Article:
President Joe Biden has issued a proclamation maintaining a 10 percent tariff rate on aluminum imports from the United Arab Emirates (UAE), reversing former President Donald Trump’s move to end the levies on his last day as president.
Biden’s Feb. 1 proclamation argues for keeping the tariffs on grounds of national security.
“The available evidence indicates that imports from the UAE may still displace domestic production, and thereby threaten to impair our national security,” Biden wrote in the proclamation.
Trump issued a proclamation on Jan. 19 that would exempt the UAE from a 10 percent tariff on aluminum imports, citing “an important security relationship,” and said that the two countries had reached a quota agreement that would restrict such imports.
“The United States has an important security relationship with the United Arab Emirates, including our shared commitment to supporting each other in addressing national security concerns in the Middle East, particularly in countering Iran’s malign influence there; combatting violent extremism around the world; and maintaining the strong economic ties between our countries,” Trump said in the decision.
Trump granted the exemption shortly after designating the UAE a “major security partner” and signing a deal to sell it 50 Lockheed Martin Corp F-35 fighter jets. Last week, the Biden administration said it would temporarily pause that deal, and some others, to review them.
A White House spokeswoman said the reversal of Trump’s UAE tariff exemption, which was due to take effect on Feb. 3, should not be seen as “derogative to the close diplomatic relationship between the United States and UAE,” but was part of a broader review of the previous administration’s trade policies, including tariffs.
“President Biden’s priority is to re-establish an intelligent process for foreign policymaking and trade policy based on deliberative economic analysis and a strategy that ensures a level playing field for the American worker to compete internationally,” the spokeswoman said.
The UAE embassy in Washington had no immediate comment.
Under the Trump administration and with its involvement, four normalization deals were signed between Israel and four Arab nations—the United Arab Emirates, Bahrain, Sudan, and Morocco. Known as the Abraham Accords, the deals were lauded by many as the most significant diplomatic breakthroughs in the Middle East in 25 years as the region girds for a prolonged confrontation with Iran.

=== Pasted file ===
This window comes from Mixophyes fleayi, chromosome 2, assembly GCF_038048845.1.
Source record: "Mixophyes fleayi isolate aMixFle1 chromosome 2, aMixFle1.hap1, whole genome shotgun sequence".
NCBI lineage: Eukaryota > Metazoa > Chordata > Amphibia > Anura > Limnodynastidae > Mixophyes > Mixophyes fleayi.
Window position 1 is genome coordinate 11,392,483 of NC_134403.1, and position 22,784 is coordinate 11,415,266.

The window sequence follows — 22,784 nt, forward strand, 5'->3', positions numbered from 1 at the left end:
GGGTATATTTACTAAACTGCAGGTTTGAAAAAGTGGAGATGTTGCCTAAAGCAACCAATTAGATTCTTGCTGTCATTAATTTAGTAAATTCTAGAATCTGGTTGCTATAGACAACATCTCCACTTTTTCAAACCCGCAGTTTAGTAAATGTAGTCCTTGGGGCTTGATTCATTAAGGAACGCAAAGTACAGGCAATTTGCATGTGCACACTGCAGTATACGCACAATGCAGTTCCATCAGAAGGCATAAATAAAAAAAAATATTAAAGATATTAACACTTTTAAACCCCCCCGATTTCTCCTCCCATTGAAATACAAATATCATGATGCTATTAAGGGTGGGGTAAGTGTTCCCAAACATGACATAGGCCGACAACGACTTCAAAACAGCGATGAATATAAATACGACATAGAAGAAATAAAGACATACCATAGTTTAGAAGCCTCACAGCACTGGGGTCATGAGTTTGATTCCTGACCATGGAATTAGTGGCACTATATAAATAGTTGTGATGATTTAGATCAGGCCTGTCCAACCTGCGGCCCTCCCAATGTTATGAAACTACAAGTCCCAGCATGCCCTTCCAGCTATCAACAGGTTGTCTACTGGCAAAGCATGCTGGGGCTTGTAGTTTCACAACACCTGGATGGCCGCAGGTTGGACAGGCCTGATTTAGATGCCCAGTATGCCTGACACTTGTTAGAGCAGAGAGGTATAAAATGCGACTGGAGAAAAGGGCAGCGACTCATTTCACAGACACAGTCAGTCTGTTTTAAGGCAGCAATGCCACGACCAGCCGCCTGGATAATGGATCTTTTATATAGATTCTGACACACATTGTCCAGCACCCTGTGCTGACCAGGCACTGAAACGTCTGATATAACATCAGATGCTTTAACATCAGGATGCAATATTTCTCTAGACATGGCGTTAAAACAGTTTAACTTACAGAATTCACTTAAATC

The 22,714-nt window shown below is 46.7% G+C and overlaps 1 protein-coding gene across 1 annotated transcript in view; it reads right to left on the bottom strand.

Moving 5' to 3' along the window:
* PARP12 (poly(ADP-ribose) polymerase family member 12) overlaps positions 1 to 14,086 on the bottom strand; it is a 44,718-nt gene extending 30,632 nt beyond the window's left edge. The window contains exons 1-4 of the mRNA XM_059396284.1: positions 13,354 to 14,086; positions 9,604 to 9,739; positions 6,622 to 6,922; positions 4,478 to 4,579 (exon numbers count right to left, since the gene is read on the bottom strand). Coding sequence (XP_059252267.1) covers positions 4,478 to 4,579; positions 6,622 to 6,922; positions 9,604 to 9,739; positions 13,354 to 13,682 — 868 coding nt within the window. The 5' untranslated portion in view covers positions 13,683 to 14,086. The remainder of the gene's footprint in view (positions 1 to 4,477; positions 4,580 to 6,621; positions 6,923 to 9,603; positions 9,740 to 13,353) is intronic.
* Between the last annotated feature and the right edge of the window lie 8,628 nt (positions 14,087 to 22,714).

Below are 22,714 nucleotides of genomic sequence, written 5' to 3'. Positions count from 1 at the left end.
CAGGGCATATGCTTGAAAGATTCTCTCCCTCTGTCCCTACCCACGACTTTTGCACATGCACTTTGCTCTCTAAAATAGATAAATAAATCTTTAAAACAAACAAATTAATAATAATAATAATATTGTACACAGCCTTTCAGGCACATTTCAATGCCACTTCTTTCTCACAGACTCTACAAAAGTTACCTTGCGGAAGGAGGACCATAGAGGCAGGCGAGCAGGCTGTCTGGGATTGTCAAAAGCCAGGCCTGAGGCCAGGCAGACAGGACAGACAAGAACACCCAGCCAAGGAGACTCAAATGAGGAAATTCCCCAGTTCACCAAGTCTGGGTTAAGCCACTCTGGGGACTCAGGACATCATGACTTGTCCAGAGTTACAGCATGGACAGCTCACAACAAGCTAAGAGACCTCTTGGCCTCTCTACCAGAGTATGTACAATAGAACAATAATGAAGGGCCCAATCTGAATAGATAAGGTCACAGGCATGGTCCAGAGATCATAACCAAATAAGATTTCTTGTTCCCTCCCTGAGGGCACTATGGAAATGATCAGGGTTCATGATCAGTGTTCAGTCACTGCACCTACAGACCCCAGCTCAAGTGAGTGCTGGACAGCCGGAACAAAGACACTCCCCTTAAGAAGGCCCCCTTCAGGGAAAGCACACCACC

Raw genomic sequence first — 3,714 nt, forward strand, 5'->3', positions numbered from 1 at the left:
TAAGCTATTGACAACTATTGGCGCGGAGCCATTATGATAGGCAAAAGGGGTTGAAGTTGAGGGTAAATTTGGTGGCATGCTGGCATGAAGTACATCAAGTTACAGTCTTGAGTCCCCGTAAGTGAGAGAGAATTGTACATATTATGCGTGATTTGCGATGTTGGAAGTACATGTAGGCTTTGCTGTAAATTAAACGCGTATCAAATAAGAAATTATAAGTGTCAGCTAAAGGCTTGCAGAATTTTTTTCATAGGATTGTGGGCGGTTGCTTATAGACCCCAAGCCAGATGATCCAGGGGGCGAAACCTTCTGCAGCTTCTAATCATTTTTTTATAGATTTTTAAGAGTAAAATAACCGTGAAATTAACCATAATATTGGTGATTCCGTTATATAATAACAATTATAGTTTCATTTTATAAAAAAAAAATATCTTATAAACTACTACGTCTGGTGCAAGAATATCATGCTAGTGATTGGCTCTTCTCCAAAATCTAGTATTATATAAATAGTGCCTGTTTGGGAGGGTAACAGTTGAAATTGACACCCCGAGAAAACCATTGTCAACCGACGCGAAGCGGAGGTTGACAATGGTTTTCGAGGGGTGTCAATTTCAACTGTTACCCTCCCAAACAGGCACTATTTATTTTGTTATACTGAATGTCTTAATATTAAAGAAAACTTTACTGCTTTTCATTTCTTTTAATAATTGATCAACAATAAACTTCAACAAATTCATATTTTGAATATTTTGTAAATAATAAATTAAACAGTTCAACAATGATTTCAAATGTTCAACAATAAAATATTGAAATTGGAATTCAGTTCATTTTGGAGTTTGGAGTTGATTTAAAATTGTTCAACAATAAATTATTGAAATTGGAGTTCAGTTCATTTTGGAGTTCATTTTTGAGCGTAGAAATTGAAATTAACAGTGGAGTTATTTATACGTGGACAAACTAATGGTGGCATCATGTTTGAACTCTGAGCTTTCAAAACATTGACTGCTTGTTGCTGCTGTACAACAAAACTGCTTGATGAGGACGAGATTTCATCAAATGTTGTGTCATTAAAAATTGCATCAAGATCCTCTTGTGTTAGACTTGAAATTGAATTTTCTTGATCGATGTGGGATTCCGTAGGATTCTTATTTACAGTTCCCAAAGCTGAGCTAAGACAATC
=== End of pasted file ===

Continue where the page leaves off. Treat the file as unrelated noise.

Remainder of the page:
The U.S. State Department, in a Jan. 20 note on the tighter security cooperation between the UAE and the United States, framed the partnership as a move that guards against threats posed by China, Iran, and Russia.
“The deepening U.S. security partnership with the UAE as a result of the Abraham Accords builds the Gulf region’s capability to defend and deter increasing dangers from Iran, reinforces our longstanding commitment to Israel’s Qualitative Military Edge, and pushes back against malign influence from the PRC and Russia,” the State Department said.
Trump first imposed the aluminum tariffs in 2018, under Proclamation 9704, aiming to revive idled aluminum facilities, open closed smelters and mills, and boost domestic production by cutting American reliance on foreign producers.
Biden said in his proclamation that this need remains.
“Robust domestic aluminum production capacity is essential to meet our current and future national security needs,” Biden wrote, adding that U.S. Commerce Department could have granted UAE producers exemptions if it found that domestic producers were not harmed. Instead, it had denied 32 of 33 exemption requests from UAE producers before Trump’s 11th-hour decision.
U.S. data showed a drop of 25 percent in aluminum imports from the UAE after the tariff, matched by a rise of 22 percent in domestic aluminum production through 2019, the White House said.
“In light of that history, I believe that maintaining the tariff is likely to be more effective in protecting our national security than the untested quota” featured in Trump’s proclamation, Biden said.
Aluminum imports from UAE totaled $1.3 billion in 2019, according to data from the U.S. Trade Representative’s office.
Reuters contributed to this report.